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  5. "Мой внук любит шоколад."

"Мой внук любит шоколад."

Translation:My grandson likes chocolate.

November 17, 2015



There is not much difference between 'chocolate' in different languages: German- Schokolad, French- Chocolat, Irish- Seacláid, English- Chocolate, Russian- Шоколад etc.

  • 1743

You prompted me to look up the https://en.wiktionary.org/wiki/chocolate#Etymology:

"Often said to come from Nahuatl *xocolātl ... or chocolatl ..., which would be derived from xococ (“bitter”) and ātl (“water”), with an irregular change of x to ch. However, the form xocolātl is not directly attested, and chocolatl does not appear in Nahuatl until the mid-18th century. Dakin and Wichmann (2000) ... suggest that the etymon is chicolātl, a word found in several modern Nahuatl dialects. Yet another theory is that the prefix came from Yucatec Maya chocol (“hot”)."

Probably unsurprisingly, it seems the word originated from Mesoamerica along with cacao and the rest of the world basically just borrowed the term... and butchered the pronunciation in their own particular ways!


Sometimes любит is only accepted as loves sometimes only as likes, I don't get it.

[deactivated user]

    Люби́ть is usually translated 'love' when it refers to people, and 'like' when it refers to objects and activities.


    Shouldn't it still be interchangeable in English?

    [deactivated user]

      Well, this really depends on the context. Sometimes it’s OK to translate it as 'love', sometimes it’s not. Here, we don’t have any context, so it’s an arbitrary decision by course authors.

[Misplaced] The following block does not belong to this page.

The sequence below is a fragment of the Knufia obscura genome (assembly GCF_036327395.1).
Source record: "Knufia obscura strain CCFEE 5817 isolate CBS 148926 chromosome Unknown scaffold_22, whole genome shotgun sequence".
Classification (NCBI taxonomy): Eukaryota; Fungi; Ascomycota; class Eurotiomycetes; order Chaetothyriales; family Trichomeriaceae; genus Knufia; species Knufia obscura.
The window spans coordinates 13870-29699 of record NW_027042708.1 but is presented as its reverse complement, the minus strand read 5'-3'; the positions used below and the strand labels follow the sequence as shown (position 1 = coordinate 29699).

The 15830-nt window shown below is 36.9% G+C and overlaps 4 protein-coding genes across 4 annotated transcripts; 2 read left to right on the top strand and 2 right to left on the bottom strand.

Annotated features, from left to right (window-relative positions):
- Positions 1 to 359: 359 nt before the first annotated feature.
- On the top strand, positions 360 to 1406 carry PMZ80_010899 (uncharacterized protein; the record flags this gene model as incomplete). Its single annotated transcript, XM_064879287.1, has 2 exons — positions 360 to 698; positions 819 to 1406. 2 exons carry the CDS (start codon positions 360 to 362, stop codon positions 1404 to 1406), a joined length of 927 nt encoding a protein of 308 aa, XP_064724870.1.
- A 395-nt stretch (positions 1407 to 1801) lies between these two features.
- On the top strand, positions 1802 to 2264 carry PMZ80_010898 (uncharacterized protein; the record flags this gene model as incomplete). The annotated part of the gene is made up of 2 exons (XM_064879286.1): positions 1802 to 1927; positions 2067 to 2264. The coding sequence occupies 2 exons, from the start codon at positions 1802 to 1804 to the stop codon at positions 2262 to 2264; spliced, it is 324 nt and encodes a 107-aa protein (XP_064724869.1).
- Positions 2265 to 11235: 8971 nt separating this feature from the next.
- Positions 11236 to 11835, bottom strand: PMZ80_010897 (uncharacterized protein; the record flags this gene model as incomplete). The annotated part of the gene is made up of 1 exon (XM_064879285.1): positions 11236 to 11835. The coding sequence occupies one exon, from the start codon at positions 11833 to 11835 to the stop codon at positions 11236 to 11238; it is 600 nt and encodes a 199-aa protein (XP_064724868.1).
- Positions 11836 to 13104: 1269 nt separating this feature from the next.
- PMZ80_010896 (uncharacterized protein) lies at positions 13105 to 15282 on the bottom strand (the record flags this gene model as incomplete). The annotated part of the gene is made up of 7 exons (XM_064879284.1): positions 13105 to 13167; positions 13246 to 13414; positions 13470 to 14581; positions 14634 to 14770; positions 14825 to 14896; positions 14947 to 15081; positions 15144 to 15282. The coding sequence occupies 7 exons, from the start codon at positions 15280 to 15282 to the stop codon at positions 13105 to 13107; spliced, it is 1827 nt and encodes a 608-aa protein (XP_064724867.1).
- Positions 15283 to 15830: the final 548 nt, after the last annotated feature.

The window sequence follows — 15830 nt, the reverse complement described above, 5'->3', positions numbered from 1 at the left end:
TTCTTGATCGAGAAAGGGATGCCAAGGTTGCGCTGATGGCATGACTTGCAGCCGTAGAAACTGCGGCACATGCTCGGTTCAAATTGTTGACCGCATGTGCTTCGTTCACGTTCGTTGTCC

I believe they've made it a mistake just to make people understand that Russian 'люби́ть', when used about things, is not exactly the same thing as the English 'to love'. English 'love' usually means a stronger affection than Russian 'люби́ть' when used about objects, so we usually translate it with «обожа́ть».


      It's just mildly annoying that it accepts a translation somewhere but not elsewhere, but I guess it makes sense in the context of the course.


      Read Liking and Loving in Russian by Olga

      Also, Tips and notes for the Infinitive, Likes and Dislikes skill that supposedly you should have passed already.


      What if the grandson actually loves chocolate? Would любит be modified with очень?


      внук - how do i know that this means "grandson" and not "grandchild"? i know some words can be used interchangeably, but why don't Duo accept "grandchild"?


      I believe Duolingo accepts both.


      Why does shokolad not end as "shokoladu"


      The nouns ending in -а take -у as accusative, but the nouns ending in consonants don't: if the noun is inanimate, the accusative form is same as the nominative.


      I thought i remembered a duo discussion about chocolate that wound up saying the bare russian means chocolate candy, but that was marked wrong here.


      My untrained ear hears "мой лук любит шоколад." Chocolate-dipped onion might not be the worst...

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